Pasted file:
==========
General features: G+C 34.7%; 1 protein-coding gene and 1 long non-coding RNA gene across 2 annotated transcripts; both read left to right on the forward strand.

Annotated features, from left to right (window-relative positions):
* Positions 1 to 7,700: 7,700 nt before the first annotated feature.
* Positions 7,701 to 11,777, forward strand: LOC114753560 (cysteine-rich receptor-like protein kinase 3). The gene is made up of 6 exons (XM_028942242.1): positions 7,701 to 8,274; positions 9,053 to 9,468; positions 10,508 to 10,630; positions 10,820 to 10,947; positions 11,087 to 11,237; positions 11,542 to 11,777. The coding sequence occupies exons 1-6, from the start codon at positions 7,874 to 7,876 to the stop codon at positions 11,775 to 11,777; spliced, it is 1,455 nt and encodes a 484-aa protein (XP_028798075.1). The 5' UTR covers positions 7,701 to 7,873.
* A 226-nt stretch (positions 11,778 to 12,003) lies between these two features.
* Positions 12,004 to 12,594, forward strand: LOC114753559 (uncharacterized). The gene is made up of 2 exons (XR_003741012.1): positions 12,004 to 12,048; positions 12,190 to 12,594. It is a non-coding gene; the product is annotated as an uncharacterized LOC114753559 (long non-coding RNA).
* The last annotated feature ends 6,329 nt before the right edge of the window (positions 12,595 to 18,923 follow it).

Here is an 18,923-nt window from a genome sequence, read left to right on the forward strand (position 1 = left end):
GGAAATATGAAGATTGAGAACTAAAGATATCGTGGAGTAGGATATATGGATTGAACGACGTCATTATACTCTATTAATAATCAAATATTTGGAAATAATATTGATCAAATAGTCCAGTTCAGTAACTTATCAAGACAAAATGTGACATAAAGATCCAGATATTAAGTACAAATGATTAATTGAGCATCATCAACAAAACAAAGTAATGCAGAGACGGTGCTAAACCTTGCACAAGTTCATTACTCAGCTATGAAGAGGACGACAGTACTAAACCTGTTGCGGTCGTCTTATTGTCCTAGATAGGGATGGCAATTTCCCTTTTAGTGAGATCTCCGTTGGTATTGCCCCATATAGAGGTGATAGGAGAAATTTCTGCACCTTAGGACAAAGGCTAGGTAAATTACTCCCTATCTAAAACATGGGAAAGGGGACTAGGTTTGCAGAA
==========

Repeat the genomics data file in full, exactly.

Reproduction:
General features: G+C 34.7%; 1 protein-coding gene and 1 long non-coding RNA gene across 2 annotated transcripts; both read left to right on the forward strand.

Annotated features, from left to right (window-relative positions):
* Positions 1 to 7,700: 7,700 nt before the first annotated feature.
* Positions 7,701 to 11,777, forward strand: LOC114753560 (cysteine-rich receptor-like protein kinase 3). The gene is made up of 6 exons (XM_028942242.1): positions 7,701 to 8,274; positions 9,053 to 9,468; positions 10,508 to 10,630; positions 10,820 to 10,947; positions 11,087 to 11,237; positions 11,542 to 11,777. The coding sequence occupies exons 1-6, from the start codon at positions 7,874 to 7,876 to the stop codon at positions 11,775 to 11,777; spliced, it is 1,455 nt and encodes a 484-aa protein (XP_028798075.1). The 5' UTR covers positions 7,701 to 7,873.
* A 226-nt stretch (positions 11,778 to 12,003) lies between these two features.
* Positions 12,004 to 12,594, forward strand: LOC114753559 (uncharacterized). The gene is made up of 2 exons (XR_003741012.1): positions 12,004 to 12,048; positions 12,190 to 12,594. It is a non-coding gene; the product is annotated as an uncharacterized LOC114753559 (long non-coding RNA).
* The last annotated feature ends 6,329 nt before the right edge of the window (positions 12,595 to 18,923 follow it).

Here is an 18,923-nt window from a genome sequence, read left to right on the forward strand (position 1 = left end):
GGAAATATGAAGATTGAGAACTAAAGATATCGTGGAGTAGGATATATGGATTGAACGACGTCATTATACTCTATTAATAATCAAATATTTGGAAATAATATTGATCAAATAGTCCAGTTCAGTAACTTATCAAGACAAAATGTGACATAAAGATCCAGATATTAAGTACAAATGATTAATTGAGCATCATCAACAAAACAAAGTAATGCAGAGACGGTGCTAAACCTTGCACAAGTTCATTACTCAGCTATGAAGAGGACGACAGTACTAAACCTGTTGCGGTCGTCTTATTGTCCTAGATAGGGATGGCAATTTCCCTTTTAGTGAGATCTCCGTTGGTATTGCCCCATATAGAGGTGATAGGAGAAATTTCTGCACCTTAGGACAAAGGCTAGGTAAATTACTCCCTATCTAAAACATGGGAAAGGGGACTAGGTTTGCAGAA